The final scene in Moonlight depicts our once again youthful Chiron looking back toward the audience from along waters edge. Looking back at us from his own beginning with that desperate hope of achieving a comfort he so desires yet little then comprehends. Looking back even further toward another iconoclastic new wave in cinema. In direct homage to Antoine Doinel’s glance of hopeful desperation at the end of “the 400 blows”, Chiron looks back toward that original impulsive muse that sparked a stylistic revolution and changed filmmaking forever. Narrative, stylistic, thematic and historical threads neatly and quietly woven onto the end of our present journey.
Few contemporary films set out with as insistent an authorial intent as does Jenkins with his portrayal of innocence, betrayal, revenge and redemption. The classic three act structure is folded down into discrete slivers of existence allowing us a focused depiction from Little to Chiron to Black. Three acts in three distinct and desperate stages of life. The filler of a thousand lesser films inhabit the gaps the audience must wrestle with in order to accept each next iteration of our protagonist. Buffeted by impulses and yearnings beyond his understanding, the audience is likewise subject to a somewhat discordantly uncomfortable representation of existence along the edge of our expectations.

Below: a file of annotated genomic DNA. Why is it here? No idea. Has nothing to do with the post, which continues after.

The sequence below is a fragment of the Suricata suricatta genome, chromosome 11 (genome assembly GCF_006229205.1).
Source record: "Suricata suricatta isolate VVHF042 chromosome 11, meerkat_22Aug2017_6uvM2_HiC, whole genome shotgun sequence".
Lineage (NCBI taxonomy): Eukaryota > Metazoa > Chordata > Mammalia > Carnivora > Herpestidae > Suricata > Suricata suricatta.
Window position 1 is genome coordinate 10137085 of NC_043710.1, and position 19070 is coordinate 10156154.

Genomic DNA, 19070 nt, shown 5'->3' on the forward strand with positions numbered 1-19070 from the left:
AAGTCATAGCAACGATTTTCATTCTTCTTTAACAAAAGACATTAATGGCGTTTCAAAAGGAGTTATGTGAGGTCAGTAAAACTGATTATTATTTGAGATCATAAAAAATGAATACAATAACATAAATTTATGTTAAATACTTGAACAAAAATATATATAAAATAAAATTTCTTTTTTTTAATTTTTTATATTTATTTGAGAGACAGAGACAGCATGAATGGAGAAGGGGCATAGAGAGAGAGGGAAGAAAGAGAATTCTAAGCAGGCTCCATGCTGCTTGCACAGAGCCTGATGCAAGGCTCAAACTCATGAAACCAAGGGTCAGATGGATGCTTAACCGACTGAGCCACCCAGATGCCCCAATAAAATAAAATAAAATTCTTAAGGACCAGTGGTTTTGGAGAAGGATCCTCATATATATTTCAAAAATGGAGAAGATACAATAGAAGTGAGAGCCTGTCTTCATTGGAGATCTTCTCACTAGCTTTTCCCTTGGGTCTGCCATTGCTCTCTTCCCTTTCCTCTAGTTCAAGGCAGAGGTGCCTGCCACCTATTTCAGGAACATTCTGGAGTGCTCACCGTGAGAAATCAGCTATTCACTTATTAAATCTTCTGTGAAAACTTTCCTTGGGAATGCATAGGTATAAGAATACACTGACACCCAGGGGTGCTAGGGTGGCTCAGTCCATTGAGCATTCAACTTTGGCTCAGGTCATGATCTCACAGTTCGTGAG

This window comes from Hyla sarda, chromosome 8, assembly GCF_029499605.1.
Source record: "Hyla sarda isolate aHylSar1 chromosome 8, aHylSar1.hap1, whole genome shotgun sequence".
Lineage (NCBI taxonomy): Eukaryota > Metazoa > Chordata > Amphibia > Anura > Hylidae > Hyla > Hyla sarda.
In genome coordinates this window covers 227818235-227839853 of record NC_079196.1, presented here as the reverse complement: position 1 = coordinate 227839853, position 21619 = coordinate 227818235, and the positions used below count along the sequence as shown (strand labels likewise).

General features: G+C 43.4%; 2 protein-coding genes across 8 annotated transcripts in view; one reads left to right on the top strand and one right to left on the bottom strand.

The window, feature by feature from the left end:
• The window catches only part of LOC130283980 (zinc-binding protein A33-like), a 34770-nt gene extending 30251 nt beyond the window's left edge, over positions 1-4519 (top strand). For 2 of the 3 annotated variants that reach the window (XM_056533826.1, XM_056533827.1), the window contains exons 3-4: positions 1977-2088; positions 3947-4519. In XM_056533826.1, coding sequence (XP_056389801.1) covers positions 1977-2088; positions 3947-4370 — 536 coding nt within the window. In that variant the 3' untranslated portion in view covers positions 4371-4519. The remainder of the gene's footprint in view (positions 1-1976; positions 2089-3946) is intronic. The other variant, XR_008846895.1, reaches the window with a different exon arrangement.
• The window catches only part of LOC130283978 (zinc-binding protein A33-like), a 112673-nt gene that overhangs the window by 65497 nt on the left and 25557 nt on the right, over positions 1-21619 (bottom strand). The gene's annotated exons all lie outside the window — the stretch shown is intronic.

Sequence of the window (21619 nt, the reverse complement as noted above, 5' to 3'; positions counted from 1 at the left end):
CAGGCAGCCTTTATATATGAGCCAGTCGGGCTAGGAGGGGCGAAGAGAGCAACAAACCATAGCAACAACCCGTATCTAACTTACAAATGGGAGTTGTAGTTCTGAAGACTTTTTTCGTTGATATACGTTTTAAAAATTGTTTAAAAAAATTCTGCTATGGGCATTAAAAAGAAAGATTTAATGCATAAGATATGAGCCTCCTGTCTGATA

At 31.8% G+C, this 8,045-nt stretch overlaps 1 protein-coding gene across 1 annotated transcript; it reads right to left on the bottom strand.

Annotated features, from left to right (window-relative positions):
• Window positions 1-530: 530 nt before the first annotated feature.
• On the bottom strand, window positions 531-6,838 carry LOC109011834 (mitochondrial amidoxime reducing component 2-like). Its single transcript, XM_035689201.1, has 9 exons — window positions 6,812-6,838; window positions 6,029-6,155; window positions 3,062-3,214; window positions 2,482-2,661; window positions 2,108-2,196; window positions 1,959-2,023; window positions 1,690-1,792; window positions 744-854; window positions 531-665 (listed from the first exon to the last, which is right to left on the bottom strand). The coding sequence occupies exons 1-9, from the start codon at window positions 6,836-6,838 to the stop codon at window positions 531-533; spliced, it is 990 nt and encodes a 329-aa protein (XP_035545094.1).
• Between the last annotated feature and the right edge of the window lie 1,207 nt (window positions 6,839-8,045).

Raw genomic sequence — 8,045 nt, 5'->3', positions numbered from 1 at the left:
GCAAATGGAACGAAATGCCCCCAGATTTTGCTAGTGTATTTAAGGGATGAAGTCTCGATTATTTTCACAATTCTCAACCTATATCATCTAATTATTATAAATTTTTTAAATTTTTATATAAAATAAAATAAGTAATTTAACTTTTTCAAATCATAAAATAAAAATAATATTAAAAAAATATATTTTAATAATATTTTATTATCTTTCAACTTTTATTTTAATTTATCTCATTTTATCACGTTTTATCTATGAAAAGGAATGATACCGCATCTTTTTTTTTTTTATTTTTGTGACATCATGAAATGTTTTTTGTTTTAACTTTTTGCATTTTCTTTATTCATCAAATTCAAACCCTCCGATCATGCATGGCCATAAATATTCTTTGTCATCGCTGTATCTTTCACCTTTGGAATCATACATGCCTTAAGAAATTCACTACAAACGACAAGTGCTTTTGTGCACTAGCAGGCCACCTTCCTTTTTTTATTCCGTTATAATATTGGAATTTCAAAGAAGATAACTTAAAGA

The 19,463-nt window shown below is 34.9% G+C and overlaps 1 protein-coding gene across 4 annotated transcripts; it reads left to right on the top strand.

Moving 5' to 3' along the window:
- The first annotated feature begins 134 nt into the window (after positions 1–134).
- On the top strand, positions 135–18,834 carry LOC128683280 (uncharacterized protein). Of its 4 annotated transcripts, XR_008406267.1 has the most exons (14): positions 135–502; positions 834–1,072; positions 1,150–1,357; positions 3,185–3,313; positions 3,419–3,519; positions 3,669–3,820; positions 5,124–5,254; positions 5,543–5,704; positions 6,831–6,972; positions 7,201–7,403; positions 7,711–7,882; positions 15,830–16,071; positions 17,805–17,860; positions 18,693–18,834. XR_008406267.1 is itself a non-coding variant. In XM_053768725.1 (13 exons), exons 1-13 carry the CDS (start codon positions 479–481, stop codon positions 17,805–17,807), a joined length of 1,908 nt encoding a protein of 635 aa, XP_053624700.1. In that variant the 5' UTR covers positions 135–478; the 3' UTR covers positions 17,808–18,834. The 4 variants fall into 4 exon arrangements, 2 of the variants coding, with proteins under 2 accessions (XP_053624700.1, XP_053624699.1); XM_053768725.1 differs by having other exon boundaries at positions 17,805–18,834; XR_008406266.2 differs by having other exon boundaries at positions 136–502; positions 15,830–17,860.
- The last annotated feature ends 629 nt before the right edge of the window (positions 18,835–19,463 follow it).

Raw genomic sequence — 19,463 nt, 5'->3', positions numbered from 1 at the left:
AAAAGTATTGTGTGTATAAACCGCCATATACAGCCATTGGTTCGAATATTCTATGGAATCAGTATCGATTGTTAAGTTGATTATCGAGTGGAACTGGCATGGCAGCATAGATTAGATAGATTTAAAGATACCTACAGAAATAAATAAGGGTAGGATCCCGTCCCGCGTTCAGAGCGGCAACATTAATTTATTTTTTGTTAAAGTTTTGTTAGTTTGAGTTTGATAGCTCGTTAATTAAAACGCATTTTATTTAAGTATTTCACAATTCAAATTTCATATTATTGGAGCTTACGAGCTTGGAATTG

Profound moments of deafening silence alongside jarringly physical camera expression find awkward yet completely satisfying coexistence in portraying the precarious lives of this particular urban class as well as Chiron’s own personal disconnect from that milieu. At times in agreement and others in contention, the visual and audio elements of Moonlight build back onto the foundations of freedom and expression so boldly discovered over a half century ago. Modern technologies and sensibilities coming to the rescue of a personal portrayal of existence as closely as it may be possible to the feelings of those it portrays.
It’s rare when modern filmmaking is allowed to blindly and boldly follow authorial intent. It’s rarer still that a singularly pursued vision resonates with a large segment of the population and finds such wide acceptance among the casual and avid film goer. Nothing is easy about Moonlight. From its subject that causes instant pause to its cast of absent Caucasians to its look into a cultural world most prefer ignored. Nothing is easy about Moonlight except the ease with which its worldly concerns are wrapped around a singularly focused desire to survive and accept what it is in life we’ve all been given.